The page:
Sudanese Sovereignty Council member Siddiq Tawer believes his country’s stance on the Grand Ethiopian Renaissance Dam has been “misunderstood,” saying that Khartoum has sought to take into account the interests of Egypt, Ethiopia and Sudan when dealing with the issue.
“The issue is not a fight between Cairo and Addis Ababa. Our country was neutral, but the whole issue should be managed in a manner that preserves the interests of all parties involved,” Tawer commented to Sputnik news agency.
In a statement on 8 March, Egypt's foreign ministry expressed disappointment with a statement issued by the Sudanese foreign minister concerning Khartoum’s reservations to an Arab League resolution supporting Egypt in its dispute with Ethiopia over the GERD.
The Sudanese foreign ministry statement said that it had reservations concerning the draft resolution proposed by Egypt because it was issued without any consultation with the Sudanese government.
The Egyptian foreign ministry, however, said it had been keen to inform the Sudanese representative at the Arab League about the draft resolution since 1 March, adding that Sudan had confirmed it had received the draft resolution, but did not share any comments with the Egyptian authorities.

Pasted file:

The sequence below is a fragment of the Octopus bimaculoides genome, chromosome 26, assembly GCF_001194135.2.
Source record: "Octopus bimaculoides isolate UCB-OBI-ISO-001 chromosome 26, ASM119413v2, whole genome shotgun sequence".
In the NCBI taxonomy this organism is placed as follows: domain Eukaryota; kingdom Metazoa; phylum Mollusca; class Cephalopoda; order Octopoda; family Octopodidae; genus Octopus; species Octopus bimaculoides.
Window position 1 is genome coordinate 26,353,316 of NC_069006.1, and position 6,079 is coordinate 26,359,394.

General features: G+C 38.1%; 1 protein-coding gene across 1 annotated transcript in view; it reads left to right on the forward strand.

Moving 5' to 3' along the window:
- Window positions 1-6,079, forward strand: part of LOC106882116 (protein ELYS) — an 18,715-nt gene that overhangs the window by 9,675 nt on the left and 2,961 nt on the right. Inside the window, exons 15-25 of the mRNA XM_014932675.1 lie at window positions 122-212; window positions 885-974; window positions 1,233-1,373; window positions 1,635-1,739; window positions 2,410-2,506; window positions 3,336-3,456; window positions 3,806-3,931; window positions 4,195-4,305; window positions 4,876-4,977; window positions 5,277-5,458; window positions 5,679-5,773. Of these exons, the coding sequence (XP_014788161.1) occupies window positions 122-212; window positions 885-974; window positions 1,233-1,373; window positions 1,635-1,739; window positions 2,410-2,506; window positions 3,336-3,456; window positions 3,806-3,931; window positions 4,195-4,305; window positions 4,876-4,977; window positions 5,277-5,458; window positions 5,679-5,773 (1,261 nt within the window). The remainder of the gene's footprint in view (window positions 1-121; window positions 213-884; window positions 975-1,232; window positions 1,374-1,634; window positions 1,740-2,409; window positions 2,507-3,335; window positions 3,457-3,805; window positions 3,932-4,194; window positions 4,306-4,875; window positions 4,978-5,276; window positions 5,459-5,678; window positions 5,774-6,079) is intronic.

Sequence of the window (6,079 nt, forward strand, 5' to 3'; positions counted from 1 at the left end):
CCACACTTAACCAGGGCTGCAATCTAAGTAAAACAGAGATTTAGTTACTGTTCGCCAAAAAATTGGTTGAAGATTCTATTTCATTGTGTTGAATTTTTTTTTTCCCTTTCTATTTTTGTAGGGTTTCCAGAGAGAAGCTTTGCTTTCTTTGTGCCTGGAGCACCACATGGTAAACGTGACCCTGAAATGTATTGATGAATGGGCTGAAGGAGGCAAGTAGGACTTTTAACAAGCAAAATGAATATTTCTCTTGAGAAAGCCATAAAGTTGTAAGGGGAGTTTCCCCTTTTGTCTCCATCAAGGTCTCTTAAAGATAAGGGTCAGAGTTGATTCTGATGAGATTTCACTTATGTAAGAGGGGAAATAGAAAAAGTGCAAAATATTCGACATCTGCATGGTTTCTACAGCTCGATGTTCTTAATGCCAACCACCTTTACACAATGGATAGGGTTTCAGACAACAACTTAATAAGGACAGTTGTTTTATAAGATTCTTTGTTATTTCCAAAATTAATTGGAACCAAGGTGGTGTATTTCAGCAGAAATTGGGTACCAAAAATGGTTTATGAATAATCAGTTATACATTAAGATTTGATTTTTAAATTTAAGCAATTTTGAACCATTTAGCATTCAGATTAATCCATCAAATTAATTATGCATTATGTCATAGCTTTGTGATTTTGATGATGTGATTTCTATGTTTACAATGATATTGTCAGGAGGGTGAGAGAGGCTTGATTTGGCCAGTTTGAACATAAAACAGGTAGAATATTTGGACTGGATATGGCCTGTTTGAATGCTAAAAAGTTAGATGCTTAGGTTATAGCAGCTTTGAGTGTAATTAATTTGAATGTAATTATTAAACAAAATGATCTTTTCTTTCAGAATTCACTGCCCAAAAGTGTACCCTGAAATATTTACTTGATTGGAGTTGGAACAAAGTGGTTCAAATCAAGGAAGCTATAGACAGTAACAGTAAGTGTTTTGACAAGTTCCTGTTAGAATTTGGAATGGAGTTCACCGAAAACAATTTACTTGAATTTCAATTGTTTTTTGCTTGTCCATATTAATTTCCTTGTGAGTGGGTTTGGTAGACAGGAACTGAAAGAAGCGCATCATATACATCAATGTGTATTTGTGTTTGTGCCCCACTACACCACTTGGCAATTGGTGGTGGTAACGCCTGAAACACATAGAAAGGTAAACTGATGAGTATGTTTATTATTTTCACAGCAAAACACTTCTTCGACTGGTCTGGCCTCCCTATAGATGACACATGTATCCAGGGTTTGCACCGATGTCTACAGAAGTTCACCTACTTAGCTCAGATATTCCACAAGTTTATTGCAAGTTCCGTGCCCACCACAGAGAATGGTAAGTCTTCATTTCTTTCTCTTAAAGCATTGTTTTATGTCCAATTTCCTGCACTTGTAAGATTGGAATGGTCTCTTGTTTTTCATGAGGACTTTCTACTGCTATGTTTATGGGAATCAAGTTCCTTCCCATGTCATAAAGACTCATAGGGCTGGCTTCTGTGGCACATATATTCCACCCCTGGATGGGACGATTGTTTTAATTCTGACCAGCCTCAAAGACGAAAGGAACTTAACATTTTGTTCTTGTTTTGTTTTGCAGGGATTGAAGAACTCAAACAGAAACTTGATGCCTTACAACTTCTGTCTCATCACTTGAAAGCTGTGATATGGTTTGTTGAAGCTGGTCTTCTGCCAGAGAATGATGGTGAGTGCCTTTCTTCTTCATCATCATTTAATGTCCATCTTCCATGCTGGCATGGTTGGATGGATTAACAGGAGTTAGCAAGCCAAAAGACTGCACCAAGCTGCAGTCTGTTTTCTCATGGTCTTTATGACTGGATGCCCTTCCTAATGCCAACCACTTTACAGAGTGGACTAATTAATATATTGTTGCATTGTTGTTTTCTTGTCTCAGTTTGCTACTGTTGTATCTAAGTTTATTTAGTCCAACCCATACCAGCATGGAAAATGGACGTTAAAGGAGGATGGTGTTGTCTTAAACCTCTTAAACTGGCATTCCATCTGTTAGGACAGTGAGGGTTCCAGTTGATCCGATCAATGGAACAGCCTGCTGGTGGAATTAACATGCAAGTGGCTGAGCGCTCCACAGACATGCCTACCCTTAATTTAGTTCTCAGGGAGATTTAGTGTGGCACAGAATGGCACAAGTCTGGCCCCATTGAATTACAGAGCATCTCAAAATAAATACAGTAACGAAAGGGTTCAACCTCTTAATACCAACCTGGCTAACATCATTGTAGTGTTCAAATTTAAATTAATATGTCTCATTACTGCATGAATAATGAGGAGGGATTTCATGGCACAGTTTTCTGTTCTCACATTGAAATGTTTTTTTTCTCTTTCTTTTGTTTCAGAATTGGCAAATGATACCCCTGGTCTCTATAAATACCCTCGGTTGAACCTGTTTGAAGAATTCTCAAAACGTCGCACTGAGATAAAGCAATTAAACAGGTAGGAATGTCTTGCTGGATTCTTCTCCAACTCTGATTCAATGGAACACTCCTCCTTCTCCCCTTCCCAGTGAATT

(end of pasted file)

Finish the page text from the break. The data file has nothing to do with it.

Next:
According to the Egyptian foreign ministry’s response, the resolution stressed Arab solidarity with Egypt's water rights and international law concerning the GERD issue, and called on Ethiopia to sign the agreement drafted by the US Department of Treasury in February to regulate the operation of the mega-dam and the filling of its reservoir.
Tawer affirmed that his country’s stance may have been taken with some “sensitivity,” as Sudan “is supposed” to incline toward the Egyptian position.
“Egypt is a sister country and its people are our brothers and Ethiopia is a neighbour and sister state and we are keen on not harming the interests of both countries and likewise not harming the Sudanese interests, and this formula is not hard to overcome for the three countries,” he added.
In February, Ethiopian officials skipped the final round of US-sponsored trilateral talks in Washington over the giant hydropower project.
Ethiopia said it needs more time to deliberate the matter, and that it would commence filling in parallel with construction of the dam even though outstanding issues about the operation and the filling have yet to be resolved.
The US Treasury Department said that the subsequent agreement was drafted with input from the three countries and the World Bank and called on Ethiopia to sign it "at the earliest possible time."
Egypt, the only country of the three that has initialled the agreement, described it as "fair and balanced" and said it "achieves the interest of the three countries."
Ethiopia hopes the mega-dam will make it Africa's biggest power exporter.
Cairo, however, fears the dam, which is under construction near Ethiopia's border with Sudan, would significantly diminish its water supply from the Nile, its major source of freshwater.